Gawkers, contestants and cameras waited for the tutorial by Jeff Fobb, a snake expert with Miami-Dade Fire Rescue. He let the python out of the bag but held on to her tail. He pointed out what she wasn't doing. She wasn't trying to attack him. What she was doing was trying to get away. She slithered around the ground. People gasped and took pictures. He quickly grabbed her behind the head....
01/03/13 Human Interest
Joy Hunley crossed her arms and stood still. She watched her attorney walk up to the clerk in the courthouse in Clearwater to ask for the adoption records a judge finally had said she could see. She breathed in. She breathed out.
Something happened in July of 1981. It triggered a process at the end of which Joy no longer had custody of her toddler daughter. For more than a quarter century, she convinced herself she had made an awful mistake, had signed something she shouldn't have signed. Over the last few years, though, she had learned new information. She believed she had been the victim of a fraud. ...
11/30/12 Human Interest
The city wanted a sign saying St. Petersburg out on the Pinellas County side of the Howard Frankland Bridge. It just couldn't afford it. Local businessman Bill Edwards did a few things. He paid for it. He decided it had to be huge, because "if you're going to put up a sign," he reasoned, “put up a sign.” And he wanted it to be finished in time for the Republican National Convention in August so those thousands of visiting strangers would see it and know where they were. It was nice of him to do all that. ...
11/02/12 Human Interest
St. Petersburg's Frank Strunk III, the well-known metal artist, has a tree-trunk torso, tattoos up and down his arms, red-head scruff on his face and a hairdo that conjures a bowed-up rooster. How he looks and what he makes seem somehow linked. His stern vibe is an almost imposing industrial aesthetic. But these days? Conversation with him gets most real when he talks about his dog. Michael Kruse, Times staff writer ...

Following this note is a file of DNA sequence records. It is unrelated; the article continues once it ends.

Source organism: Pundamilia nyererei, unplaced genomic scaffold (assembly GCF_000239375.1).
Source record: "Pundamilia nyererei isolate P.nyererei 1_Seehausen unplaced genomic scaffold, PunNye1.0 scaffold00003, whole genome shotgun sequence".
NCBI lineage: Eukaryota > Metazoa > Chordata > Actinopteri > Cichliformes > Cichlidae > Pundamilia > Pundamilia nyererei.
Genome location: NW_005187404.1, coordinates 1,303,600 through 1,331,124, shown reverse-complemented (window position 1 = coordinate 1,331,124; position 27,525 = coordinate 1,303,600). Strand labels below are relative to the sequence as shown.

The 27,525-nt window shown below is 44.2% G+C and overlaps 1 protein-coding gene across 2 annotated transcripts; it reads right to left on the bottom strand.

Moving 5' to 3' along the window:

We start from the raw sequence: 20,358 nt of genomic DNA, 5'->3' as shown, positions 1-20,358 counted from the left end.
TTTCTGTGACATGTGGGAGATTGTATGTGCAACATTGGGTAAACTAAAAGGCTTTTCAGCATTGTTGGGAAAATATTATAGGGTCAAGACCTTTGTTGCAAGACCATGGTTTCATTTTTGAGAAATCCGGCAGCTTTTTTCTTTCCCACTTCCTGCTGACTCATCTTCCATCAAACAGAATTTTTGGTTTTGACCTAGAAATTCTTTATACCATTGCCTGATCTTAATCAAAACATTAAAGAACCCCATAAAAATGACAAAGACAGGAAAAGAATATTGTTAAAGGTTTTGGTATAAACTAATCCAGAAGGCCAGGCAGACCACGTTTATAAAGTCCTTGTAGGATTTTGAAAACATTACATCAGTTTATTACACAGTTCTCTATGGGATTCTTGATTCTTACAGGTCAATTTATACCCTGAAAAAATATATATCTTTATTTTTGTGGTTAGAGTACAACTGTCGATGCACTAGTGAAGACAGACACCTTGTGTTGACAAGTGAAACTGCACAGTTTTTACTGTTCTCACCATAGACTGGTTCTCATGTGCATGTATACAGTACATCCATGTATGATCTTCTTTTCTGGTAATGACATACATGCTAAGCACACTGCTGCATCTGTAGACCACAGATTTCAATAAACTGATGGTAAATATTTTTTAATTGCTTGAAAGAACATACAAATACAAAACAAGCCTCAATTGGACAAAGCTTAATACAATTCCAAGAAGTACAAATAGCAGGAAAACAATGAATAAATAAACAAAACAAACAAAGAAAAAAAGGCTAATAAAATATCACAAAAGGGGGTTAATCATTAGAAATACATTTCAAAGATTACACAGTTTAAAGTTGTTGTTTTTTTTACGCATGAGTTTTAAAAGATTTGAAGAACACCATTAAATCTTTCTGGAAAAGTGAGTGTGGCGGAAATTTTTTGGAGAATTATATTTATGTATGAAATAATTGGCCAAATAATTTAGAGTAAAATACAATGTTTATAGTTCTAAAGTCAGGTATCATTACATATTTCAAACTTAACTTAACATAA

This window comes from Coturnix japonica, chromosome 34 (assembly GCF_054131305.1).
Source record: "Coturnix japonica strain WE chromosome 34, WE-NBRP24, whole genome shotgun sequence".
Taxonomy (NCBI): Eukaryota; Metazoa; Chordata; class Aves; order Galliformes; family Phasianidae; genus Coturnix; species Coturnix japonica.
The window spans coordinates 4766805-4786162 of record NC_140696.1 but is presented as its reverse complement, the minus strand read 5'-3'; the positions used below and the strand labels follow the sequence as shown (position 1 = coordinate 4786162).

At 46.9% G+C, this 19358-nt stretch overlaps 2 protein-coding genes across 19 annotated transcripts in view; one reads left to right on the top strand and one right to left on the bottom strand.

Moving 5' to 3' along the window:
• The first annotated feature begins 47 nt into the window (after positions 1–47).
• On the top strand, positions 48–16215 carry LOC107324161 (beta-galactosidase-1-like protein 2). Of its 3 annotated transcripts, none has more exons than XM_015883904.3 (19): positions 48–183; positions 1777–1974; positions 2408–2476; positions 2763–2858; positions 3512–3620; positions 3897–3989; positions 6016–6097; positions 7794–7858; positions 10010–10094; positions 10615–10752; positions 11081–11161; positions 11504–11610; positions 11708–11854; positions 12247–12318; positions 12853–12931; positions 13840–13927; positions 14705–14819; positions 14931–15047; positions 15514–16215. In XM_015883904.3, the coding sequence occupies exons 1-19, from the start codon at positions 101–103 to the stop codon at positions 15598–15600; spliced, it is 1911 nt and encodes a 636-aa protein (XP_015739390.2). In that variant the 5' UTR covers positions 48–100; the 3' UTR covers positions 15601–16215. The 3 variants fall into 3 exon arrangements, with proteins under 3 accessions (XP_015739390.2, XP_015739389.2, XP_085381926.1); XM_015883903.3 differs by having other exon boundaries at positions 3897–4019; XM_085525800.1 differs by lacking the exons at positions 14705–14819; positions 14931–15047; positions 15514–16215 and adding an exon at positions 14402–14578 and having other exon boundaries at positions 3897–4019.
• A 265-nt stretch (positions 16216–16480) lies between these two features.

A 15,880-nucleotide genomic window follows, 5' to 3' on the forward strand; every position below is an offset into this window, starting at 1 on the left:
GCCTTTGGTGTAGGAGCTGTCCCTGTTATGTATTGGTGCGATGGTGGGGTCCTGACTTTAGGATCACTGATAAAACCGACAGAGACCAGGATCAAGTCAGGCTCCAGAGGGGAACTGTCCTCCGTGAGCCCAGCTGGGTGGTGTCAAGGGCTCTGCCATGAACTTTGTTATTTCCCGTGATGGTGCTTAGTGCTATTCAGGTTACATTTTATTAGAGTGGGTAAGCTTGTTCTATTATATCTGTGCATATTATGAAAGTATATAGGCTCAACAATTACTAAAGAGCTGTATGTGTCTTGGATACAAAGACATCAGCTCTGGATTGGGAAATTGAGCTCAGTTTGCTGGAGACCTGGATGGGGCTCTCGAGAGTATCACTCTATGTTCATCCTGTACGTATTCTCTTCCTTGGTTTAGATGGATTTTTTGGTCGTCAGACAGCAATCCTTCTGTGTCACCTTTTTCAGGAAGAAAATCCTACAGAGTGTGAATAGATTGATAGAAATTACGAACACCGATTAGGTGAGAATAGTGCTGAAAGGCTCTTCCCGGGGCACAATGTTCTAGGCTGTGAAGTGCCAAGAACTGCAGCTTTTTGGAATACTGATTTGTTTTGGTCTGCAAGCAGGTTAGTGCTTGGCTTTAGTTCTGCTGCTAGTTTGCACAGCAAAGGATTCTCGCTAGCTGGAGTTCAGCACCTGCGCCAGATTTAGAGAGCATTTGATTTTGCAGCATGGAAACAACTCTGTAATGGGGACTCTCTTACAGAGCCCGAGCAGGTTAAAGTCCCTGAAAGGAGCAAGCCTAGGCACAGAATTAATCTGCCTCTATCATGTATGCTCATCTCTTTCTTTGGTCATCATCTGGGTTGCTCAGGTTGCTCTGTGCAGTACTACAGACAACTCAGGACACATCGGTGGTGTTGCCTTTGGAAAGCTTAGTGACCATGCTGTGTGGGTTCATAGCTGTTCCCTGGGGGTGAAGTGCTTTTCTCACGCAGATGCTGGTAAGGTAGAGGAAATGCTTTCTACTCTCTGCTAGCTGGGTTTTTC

Those are the first two words of the title of a recently released chart from a food industry research company called Datassentials. It manages at once to be utterly unsurprising and totally startling. Over the last five years the use of pumpkin flavor in beverages at major restaurants in this country has gone up . . . 400 percent.
Starbucks has the Pumpkin Spice Latte. Fancy bars coast to coast make pumpkin cocktails that cost 13 bucks. Breweries, craft or not, have Punkin Ale, Pumpkin Ale, Imperial Pumpkin Ale . . . ...
A black man named Joseph Green Brown was accused of raping and killing a white woman in 1973 in a Tampa clothing store called the Just Kids Shoppe. He was found guilty and sentenced to death. Fitted for a burial suit. Granted a stay some 15 hours before his scheduled electrocution in 1983. He was set free in 1987.
In the years since then, Brown worked as a truck driver, a homeless shelter cook, a convenience store clerk. He got married. He moved from Washington, D.C., to Charlotte, N.C. He talked to church groups about staying out of trouble....
Middle of the day, middle of the week, and two instructors and a dozen others readied for a waltz class in the Hillsborough County retirement enclave Sun City Center. They have time to read and watch the news. They had heard about what Mitt Romney said.
"There are 47 percent of the people who will vote for the president no matter what," the Republican presidential candidate said in a speech to a small group of rich donors a while back in Boca Raton. A video of which was leaked earlier this week. He said this 47 percent are "people who pay no income tax" and "who are dependent upon government" and "believe that they are victims."...
JANESVILLE, Wis. — The Labor Day parade here in Paul Ryan's hometown started with a police siren. It moved slowly down Milwaukee Street, followed by clowns, a green-fatigued Vietnam vet with a rifle and a limp, a high school marching band's pimple-faced clarinetists, members of the United Auto Workers Local 95, and its many retirees.
Sitting in a lawn chair on the curb, Lisa Hansen watched the parade move past in the direction of her former workplace — the shuttered General Motors plant on the bank of the Rock River, more than 4 million empty square feet surrounded by chain-link fence and barbed wire....